replacing meat with plant protein reduces cardiovascular risk factors

The science consistently says that meat increases your risk of diabetes, heart disease and cancer.  But is it true? And, if you cut out the meat, what should you replace it with?

The problem with a lot of dietary research is that it compares eating meat to not eating meat without asking what the meat is being replaced with. As bad as the research results have been for meat, this neglect has resulted in a research profile that is more sympathetic to meat even than it should be. If you replace red or processed meat with another food that is bad, eliminating meat won’t look as good as if you replace the meat with something that is good.

So, researchers conducted a meta-analysis and systematic review of thirty-six studies comparing diets that replaced red meat with a variety of different foods. They compared what happens to cardiovascular risk factors when you replace red meat with plant proteins (like soy and other legumes, nuts and other plant proteins), with chicken/poultry/fish, with fish only, with poultry only, with mixed animal sources including dairy and with refined carbohydrates.

Because most of the replacement diets were also bad for your heart, there was no significant difference for heart health between the red meat diet and the replacement diets when they were combined for any cardiovascular risk factor except that red meat was still worse for triglycerides. But, when the replacement diets were analyzed one by one, a totally different picture emerged. When red meat was replaced with plant protein, the red meat diet led to significantly lesser improvements in total cholesterol and the heart harmful LDL cholesterol.

This much more careful diet shows that eliminating red meat is beneficial. But only if you replace it with something that is better for you. When red meat is replaced by plant protein, your cardiovascular risk factors improve significantly.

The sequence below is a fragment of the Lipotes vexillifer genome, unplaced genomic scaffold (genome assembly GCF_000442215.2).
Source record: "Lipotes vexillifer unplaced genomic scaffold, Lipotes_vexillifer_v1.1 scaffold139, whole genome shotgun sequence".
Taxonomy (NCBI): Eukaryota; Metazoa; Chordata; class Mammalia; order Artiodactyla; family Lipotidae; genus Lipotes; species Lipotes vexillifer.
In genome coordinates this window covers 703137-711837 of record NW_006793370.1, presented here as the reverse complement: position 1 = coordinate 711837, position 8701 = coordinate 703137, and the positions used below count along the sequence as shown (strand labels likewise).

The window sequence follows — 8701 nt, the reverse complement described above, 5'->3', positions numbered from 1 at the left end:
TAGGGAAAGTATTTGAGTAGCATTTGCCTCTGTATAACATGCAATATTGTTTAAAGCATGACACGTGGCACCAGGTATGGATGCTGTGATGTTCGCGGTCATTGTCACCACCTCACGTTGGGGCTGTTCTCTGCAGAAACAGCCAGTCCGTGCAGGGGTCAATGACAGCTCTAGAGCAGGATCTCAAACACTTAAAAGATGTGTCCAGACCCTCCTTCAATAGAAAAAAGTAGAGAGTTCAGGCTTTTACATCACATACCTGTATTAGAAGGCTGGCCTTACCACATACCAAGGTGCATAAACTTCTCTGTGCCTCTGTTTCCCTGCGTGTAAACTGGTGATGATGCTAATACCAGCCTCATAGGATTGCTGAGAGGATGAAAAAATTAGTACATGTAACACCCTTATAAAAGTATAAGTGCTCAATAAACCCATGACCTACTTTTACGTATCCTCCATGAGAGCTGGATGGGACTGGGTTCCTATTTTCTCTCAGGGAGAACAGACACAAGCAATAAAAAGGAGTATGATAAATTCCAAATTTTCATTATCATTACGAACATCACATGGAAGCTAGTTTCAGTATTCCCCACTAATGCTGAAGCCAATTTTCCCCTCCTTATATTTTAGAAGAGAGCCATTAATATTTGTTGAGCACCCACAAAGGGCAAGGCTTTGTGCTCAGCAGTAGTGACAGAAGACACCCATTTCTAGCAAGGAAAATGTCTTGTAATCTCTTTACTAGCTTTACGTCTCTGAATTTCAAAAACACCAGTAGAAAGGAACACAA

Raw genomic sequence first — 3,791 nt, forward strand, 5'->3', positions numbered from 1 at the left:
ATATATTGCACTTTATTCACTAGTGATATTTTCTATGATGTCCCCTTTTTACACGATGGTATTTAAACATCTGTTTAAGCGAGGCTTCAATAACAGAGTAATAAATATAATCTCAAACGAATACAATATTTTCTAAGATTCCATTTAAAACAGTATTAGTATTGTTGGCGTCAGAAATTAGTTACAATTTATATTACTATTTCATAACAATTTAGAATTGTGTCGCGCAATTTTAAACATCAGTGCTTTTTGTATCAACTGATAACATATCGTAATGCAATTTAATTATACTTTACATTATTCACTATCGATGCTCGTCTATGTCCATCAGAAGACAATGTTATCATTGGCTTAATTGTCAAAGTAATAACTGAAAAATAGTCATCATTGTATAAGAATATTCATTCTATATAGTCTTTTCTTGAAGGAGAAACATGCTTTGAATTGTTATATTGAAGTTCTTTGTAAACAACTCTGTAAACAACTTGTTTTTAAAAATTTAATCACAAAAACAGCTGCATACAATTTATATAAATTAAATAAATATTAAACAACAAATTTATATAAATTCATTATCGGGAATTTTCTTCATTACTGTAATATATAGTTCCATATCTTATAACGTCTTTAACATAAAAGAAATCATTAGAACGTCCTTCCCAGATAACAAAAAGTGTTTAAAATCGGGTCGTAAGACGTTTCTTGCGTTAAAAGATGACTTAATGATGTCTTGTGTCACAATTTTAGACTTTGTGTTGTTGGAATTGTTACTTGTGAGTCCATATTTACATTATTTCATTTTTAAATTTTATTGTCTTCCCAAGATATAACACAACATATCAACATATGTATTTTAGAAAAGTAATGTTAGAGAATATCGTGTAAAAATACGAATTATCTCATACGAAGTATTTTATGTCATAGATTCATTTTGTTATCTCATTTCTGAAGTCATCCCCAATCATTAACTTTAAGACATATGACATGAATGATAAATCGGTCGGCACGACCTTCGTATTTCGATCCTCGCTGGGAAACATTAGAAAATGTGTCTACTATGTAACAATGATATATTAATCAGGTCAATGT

The diet is not improved when red meat is replaced by fish only (meat was better for total- and LDL-cholesterol but worse for HDL cholesterol) or by poultry or by fish and poultry combined (meat was better for cholesterol but worse for triglycerides).

This study is consistent with an earlier study that focussed on fats. Like the current study, it looked at what happens when you replaced saturated fats from animal sources with a variety of different kinds of fats. And, like the current study, it found that replacing animal foods with plant foods produced positive health changes. It found that just replacing 5% of saturated fats with the equivalent amount of polyunsaturated fats is associated with a whopping 27% reduction in risk of overall mortality. Replacing the same amount of saturated fat with monounsaturated fat reduces the risk of overall mortality by 13%.

Combined, these studies add to the overwhelming evidence that switching from an animal based diet to a vegetarian diet is good for your health.


Circulation 2019;139:1828–1845


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For lots more on healthy, delicious vegetarian eating, see Linda's book, The All-New Vegetarian Passport: a comprehensive health book and cookbook all in one.

 The Natural Path is intended for educational purposes only and is in no way intended for self-diagnosis or self-treatment. For health problems, consult a qualified health practitioner for a comprehensive program.

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